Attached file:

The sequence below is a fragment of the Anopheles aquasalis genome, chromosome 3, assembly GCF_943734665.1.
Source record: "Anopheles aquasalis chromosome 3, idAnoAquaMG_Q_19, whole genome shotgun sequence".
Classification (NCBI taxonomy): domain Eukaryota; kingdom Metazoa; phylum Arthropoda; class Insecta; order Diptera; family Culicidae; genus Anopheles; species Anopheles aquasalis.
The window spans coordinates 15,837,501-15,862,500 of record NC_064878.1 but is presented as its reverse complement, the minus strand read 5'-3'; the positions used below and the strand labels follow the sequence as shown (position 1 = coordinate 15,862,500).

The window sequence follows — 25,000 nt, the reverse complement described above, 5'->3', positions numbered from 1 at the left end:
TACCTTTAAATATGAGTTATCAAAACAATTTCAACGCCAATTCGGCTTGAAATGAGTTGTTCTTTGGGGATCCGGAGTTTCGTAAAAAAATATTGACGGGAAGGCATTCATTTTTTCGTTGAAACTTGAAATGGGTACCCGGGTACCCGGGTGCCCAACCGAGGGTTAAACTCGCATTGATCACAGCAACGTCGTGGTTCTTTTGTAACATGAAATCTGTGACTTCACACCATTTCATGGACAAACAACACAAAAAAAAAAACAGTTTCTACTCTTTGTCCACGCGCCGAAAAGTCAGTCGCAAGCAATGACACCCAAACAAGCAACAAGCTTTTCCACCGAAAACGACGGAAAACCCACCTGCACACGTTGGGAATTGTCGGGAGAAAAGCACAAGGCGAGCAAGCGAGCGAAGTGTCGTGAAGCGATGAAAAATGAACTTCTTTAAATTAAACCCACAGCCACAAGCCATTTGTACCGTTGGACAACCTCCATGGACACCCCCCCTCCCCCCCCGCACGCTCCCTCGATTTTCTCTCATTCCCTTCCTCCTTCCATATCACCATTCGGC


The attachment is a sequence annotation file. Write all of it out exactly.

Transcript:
The sequence below is a fragment of the Anopheles aquasalis genome, chromosome 3, assembly GCF_943734665.1.
Source record: "Anopheles aquasalis chromosome 3, idAnoAquaMG_Q_19, whole genome shotgun sequence".
Classification (NCBI taxonomy): domain Eukaryota; kingdom Metazoa; phylum Arthropoda; class Insecta; order Diptera; family Culicidae; genus Anopheles; species Anopheles aquasalis.
The window spans coordinates 15,837,501-15,862,500 of record NC_064878.1 but is presented as its reverse complement, the minus strand read 5'-3'; the positions used below and the strand labels follow the sequence as shown (position 1 = coordinate 15,862,500).

The window sequence follows — 25,000 nt, the reverse complement described above, 5'->3', positions numbered from 1 at the left end:
TACCTTTAAATATGAGTTATCAAAACAATTTCAACGCCAATTCGGCTTGAAATGAGTTGTTCTTTGGGGATCCGGAGTTTCGTAAAAAAATATTGACGGGAAGGCATTCATTTTTTCGTTGAAACTTGAAATGGGTACCCGGGTACCCGGGTGCCCAACCGAGGGTTAAACTCGCATTGATCACAGCAACGTCGTGGTTCTTTTGTAACATGAAATCTGTGACTTCACACCATTTCATGGACAAACAACACAAAAAAAAAAACAGTTTCTACTCTTTGTCCACGCGCCGAAAAGTCAGTCGCAAGCAATGACACCCAAACAAGCAACAAGCTTTTCCACCGAAAACGACGGAAAACCCACCTGCACACGTTGGGAATTGTCGGGAGAAAAGCACAAGGCGAGCAAGCGAGCGAAGTGTCGTGAAGCGATGAAAAATGAACTTCTTTAAATTAAACCCACAGCCACAAGCCATTTGTACCGTTGGACAACCTCCATGGACACCCCCCCTCCCCCCCCGCACGCTCCCTCGATTTTCTCTCATTCCCTTCCTCCTTCCATATCACCATTCGGC